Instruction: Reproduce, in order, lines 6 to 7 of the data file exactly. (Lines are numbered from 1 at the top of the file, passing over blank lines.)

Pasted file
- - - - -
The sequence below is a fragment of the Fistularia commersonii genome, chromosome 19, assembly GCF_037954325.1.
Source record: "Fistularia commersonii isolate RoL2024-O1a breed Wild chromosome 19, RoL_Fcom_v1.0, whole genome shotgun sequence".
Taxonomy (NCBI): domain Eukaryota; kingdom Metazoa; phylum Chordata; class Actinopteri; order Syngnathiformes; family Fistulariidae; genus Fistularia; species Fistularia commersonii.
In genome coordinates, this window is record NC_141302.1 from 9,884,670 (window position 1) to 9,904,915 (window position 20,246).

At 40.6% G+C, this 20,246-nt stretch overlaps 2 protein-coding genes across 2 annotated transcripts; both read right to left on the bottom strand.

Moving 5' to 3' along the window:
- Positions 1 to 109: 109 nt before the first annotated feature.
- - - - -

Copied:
Moving 5' to 3' along the window:
- Positions 1 to 109: 109 nt before the first annotated feature.